A member of the buttercup family, black cohosh, or Actaea racemosa (formerly named Cimicifuga racemosa), is primarily recognized as a phytoestrogenic compound for menopausal symptoms, specifically hot flushes, sleep and mood disturbances, and vaginal dryness. Growing as high as eight feet and producing long clusters of white blossoms, the plant is native to eastern North American forests, from Ontario to Georgia. Its thick, knobby, resin-scented root contains its medicinal properties.1


Used by the Cherokee to treat rheumatism and various gynecologic conditions, black cohosh was one of the mainstays of Native-American folk medicine. This herb was rapidly adopted by our country’s early settlers and eventually found its way to continental Europe, where it became equally popular.2 In Germany, it is used not only for hot flushes but also depression and sleep disturbances. The root was an official drug of the United States Pharmacopoeia from 1820 to 1926; early editions gave its official name as “black snakeroot,” a moniker that persisted in medical texts until the 1890s. If John King, MD, a professor of obstetrics at the now-closed Eclectic Medical College in Cincinnati, had not been such an enthusiastic proponent, the herb might have faded into obscurity. He used the root for inflammatory conditions but recognized it as his primary therapy “in abnormal conditions of the principal organs of reproduction in the female.”3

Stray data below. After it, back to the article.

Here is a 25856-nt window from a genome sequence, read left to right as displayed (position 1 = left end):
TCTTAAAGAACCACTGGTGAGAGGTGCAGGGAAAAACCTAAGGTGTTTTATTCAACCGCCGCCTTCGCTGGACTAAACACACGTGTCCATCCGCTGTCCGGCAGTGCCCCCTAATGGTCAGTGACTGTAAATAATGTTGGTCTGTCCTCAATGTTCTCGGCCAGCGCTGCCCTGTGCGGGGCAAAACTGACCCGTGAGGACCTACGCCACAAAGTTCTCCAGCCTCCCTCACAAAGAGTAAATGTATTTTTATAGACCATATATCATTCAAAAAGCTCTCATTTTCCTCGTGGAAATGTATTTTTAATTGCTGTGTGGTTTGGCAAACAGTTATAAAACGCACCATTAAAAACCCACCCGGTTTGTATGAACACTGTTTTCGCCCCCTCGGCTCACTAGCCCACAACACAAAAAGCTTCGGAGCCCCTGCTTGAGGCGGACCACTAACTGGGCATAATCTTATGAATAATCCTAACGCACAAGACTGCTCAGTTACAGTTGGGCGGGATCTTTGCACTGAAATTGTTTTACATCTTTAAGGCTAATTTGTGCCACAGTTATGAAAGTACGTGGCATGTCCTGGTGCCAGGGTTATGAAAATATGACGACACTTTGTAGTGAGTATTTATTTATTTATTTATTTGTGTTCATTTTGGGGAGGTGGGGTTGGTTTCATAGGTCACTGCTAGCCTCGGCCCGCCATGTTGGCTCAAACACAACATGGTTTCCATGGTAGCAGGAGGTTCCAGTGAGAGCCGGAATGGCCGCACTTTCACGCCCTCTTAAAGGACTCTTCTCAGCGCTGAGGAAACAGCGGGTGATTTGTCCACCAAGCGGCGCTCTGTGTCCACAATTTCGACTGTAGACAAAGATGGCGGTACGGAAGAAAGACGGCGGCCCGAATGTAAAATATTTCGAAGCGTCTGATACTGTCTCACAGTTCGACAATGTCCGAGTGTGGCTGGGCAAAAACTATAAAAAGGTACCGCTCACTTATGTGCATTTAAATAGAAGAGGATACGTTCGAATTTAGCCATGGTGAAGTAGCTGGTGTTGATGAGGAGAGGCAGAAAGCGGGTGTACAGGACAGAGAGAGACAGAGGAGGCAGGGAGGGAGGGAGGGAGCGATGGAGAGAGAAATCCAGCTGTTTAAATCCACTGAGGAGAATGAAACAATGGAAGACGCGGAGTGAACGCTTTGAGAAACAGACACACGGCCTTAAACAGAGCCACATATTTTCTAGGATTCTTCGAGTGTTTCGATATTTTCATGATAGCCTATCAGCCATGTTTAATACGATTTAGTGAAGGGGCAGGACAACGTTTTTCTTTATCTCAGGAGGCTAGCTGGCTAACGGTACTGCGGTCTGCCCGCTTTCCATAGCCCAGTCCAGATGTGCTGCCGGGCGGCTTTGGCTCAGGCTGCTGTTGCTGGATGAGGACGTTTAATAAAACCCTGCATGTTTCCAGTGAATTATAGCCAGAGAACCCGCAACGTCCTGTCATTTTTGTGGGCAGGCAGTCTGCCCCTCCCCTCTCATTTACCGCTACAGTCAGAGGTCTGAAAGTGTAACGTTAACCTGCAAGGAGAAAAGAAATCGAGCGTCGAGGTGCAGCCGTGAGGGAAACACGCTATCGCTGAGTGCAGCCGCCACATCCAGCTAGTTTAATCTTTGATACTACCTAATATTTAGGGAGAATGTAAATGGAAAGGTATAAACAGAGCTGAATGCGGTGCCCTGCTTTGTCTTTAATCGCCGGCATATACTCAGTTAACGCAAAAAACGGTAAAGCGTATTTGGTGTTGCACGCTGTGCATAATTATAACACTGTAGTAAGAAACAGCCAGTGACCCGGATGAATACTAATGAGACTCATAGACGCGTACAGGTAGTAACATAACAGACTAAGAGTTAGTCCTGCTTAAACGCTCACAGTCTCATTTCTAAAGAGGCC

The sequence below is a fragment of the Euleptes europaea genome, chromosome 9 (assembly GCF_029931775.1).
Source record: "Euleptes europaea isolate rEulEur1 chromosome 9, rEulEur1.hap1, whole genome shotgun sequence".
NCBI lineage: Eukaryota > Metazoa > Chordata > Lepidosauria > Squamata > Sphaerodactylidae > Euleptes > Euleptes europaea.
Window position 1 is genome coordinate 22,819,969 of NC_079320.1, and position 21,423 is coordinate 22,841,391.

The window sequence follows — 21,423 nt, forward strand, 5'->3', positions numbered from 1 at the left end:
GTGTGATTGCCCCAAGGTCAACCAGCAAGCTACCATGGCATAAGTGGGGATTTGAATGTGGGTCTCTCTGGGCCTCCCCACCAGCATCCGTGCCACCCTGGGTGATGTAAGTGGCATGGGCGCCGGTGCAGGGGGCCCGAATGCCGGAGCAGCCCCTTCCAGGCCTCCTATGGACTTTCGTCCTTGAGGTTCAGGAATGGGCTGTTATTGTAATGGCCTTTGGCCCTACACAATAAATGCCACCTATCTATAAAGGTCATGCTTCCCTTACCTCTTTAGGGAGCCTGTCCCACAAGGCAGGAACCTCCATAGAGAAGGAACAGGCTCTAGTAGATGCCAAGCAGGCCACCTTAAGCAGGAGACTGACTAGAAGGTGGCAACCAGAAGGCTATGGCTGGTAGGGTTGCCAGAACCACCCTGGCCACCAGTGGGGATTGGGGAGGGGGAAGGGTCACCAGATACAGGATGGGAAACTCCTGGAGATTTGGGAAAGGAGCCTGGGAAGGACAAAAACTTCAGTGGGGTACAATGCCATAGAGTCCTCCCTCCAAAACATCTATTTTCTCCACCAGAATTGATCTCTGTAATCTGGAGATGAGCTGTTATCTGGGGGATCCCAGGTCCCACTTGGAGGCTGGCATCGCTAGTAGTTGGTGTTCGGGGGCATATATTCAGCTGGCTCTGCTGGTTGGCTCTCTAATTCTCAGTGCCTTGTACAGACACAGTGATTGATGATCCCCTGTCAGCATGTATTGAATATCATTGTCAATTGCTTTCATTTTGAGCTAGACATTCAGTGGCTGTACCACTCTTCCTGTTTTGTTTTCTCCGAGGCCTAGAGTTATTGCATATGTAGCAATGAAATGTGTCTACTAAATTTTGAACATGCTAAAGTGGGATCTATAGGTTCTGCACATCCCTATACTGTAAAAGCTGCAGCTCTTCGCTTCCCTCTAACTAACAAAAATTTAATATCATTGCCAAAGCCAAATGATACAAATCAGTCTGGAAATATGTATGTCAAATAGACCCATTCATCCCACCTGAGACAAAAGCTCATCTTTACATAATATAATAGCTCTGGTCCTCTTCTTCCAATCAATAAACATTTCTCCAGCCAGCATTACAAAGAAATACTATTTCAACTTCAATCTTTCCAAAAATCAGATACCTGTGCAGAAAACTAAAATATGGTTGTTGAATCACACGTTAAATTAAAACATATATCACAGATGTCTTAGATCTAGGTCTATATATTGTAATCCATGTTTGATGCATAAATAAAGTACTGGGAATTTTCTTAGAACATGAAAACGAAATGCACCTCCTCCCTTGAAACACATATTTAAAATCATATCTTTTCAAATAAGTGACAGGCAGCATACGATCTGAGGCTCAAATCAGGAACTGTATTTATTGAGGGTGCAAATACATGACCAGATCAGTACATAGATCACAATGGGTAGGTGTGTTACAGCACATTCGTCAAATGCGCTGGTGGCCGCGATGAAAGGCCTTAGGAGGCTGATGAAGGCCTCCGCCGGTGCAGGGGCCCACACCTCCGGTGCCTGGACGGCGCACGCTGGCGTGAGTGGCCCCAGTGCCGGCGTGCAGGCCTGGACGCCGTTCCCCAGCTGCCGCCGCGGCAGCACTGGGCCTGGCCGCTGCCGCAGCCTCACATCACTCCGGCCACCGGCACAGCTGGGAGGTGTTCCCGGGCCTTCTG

The herb’s roots and rhizomes, or underground stem structures, are pulverized and the active ingredient extracted. The identity of that ingredient remains uncertain; commercial products contain an extract of standardized 26-deoxyactein, a chemical from the group known as “saponins.” Most formulations are in 20-mg capsules and contain 1 mg of triterpene saponins.4


There have been several studies of black cohosh, but most have been weakly designed, lacking placebo controls. The trials usually measure menopausal symptoms subjectively. Several noncontrolled trials have shown mild improvement in hot flushes and other symptoms, but other studies have not.1 Only one trial revealed any impact on actual hormone levels, but it was noncontrolled, with no record of participants’ pretrial hormones.1 Nevertheless, in 2001, the American College of Obstetricians and Gynecologists issued a statement in support of short-term use (six months or less) of black cohosh for vasomotor symptoms.5

NIH’s National Center for Complementary and Alternative Medicine is funding clinical trials to determine the safety and efficacy of the herb. One major trial ended in July 2005, and the summation report is due soon. Several other NIH-sponsored trials are in progress.2

Mechanism of action

Researchers have used the definition of phytoestrogen as meaning a substance that promotes actions commonly defined as estrogenic. Many plants contain phenolic phytoestrogens. The three main groups of these are isoflavones, lignans, and coumestans. It is believed that black cohosh contains isoflavones that enhance estrogenic activity. Since estrogen levels during menopause are not absent, but merely decreased, any mechanism that enhances the remaining estrogenic function would serve to alleviate the deficit. This function is felt to explain black cohosh’s effect on hot flushes, heart palpitations, night sweats, and sleep disturbances associated with menopause.6